Read the books of the Chronicles, and you will find the following passage in the second book: “Moreover, the Lord stirred up against Jehoram the spirit of the Philistines, and of the Arabians, that were neighbours to the Ethiopians; and they came up to the land of Judah, and ravaged it, and carried away all the substance which was found in the king’s house.” Here it is shown that God stirs up enemies to devastate the countries which He adjudges deserving of such chastisement. Still, did these Philistines and Arabians invade the land of Judah to waste it with no will of their own? Or were their movements so directed by their own will that the Scripture lies which tells us that “the Lord stirred up their spirit” to do all this? Both statements to be sure are true, because they both came by their own will, and yet the Lord stirred up their spirit; and this may also with equal truth be stated the other way: The Lord both stirred up their spirit, and yet they came of their own will. For the Almighty sets in motion even in the innermost hearts of men the movement of their will, so that He does through their agency whatsoever He wishes to perform through them, even He who knows not how to will anything in unrighteousness.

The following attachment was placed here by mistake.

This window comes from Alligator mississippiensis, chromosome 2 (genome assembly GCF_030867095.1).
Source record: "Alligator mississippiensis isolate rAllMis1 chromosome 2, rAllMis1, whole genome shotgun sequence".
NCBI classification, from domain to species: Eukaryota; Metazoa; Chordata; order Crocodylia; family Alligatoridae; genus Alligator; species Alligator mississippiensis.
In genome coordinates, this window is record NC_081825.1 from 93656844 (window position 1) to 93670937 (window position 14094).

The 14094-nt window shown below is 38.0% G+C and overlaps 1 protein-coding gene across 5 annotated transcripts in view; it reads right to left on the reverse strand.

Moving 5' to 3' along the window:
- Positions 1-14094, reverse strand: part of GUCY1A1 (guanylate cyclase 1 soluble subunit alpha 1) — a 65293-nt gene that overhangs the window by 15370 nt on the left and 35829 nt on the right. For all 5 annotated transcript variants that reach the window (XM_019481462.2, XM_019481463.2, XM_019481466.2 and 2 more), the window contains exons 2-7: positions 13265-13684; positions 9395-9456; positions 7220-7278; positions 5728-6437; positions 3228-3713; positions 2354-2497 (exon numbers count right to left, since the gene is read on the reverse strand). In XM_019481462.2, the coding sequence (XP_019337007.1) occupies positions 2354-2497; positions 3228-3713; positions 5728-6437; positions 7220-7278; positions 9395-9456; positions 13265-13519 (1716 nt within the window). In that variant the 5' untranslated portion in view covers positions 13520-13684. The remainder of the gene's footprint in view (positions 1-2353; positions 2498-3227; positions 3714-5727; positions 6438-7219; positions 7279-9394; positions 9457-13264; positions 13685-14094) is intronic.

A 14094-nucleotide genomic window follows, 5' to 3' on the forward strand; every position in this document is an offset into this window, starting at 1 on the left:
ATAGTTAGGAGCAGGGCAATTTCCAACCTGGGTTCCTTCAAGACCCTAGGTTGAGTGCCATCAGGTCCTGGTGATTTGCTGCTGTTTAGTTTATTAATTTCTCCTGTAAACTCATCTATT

After listing other similar passages in Scripture, Augustine comments again: